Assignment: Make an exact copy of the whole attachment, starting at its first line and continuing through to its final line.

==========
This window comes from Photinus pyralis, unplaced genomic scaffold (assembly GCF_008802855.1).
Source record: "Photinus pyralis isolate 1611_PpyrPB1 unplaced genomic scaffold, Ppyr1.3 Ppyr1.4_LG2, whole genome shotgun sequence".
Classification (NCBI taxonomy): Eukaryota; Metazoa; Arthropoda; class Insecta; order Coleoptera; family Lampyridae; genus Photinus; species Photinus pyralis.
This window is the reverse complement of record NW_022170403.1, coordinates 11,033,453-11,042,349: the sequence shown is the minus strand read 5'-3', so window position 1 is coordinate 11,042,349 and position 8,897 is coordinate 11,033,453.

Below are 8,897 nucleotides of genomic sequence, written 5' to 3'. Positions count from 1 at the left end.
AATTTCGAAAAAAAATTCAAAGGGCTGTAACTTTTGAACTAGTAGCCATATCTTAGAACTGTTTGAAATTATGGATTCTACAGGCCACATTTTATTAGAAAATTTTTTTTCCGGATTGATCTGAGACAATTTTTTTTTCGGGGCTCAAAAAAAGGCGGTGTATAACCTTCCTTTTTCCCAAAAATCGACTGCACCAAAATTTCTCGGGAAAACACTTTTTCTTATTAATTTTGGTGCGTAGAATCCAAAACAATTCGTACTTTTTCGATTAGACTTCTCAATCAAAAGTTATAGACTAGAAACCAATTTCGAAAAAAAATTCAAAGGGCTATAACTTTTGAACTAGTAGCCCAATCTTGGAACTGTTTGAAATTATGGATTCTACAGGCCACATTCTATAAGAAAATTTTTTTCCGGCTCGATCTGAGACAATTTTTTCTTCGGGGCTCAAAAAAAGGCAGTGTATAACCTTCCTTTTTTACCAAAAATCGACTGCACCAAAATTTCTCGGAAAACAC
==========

This window comes from Photinus pyralis, unplaced genomic scaffold (assembly GCF_008802855.1).
Source record: "Photinus pyralis isolate 1611_PpyrPB1 unplaced genomic scaffold, Ppyr1.3 Ppyr1.4_LG2, whole genome shotgun sequence".
Classification (NCBI taxonomy): Eukaryota; Metazoa; Arthropoda; class Insecta; order Coleoptera; family Lampyridae; genus Photinus; species Photinus pyralis.
This window is the reverse complement of record NW_022170403.1, coordinates 11,033,453-11,042,349: the sequence shown is the minus strand read 5'-3', so window position 1 is coordinate 11,042,349 and position 8,897 is coordinate 11,033,453.

Below are 8,897 nucleotides of genomic sequence, written 5' to 3'. Positions count from 1 at the left end.
AATTTCGAAAAAAAATTCAAAGGGCTGTAACTTTTGAACTAGTAGCCATATCTTAGAACTGTTTGAAATTATGGATTCTACAGGCCACATTTTATTAGAAAATTTTTTTTCCGGATTGATCTGAGACAATTTTTTTTTCGGGGCTCAAAAAAAGGCGGTGTATAACCTTCCTTTTTCCCAAAAATCGACTGCACCAAAATTTCTCGGGAAAACACTTTTTCTTATTAATTTTGGTGCGTAGAATCCAAAACAATTCGTACTTTTTCGATTAGACTTCTCAATCAAAAGTTATAGACTAGAAACCAATTTCGAAAAAAAATTCAAAGGGCTATAACTTTTGAACTAGTAGCCCAATCTTGGAACTGTTTGAAATTATGGATTCTACAGGCCACATTCTATAAGAAAATTTTTTTCCGGCTCGATCTGAGACAATTTTTTCTTCGGGGCTCAAAAAAAGGCAGTGTATAACCTTCCTTTTTTACCAAAAATCGACTGCACCAAAATTTCTCGGAAAACAC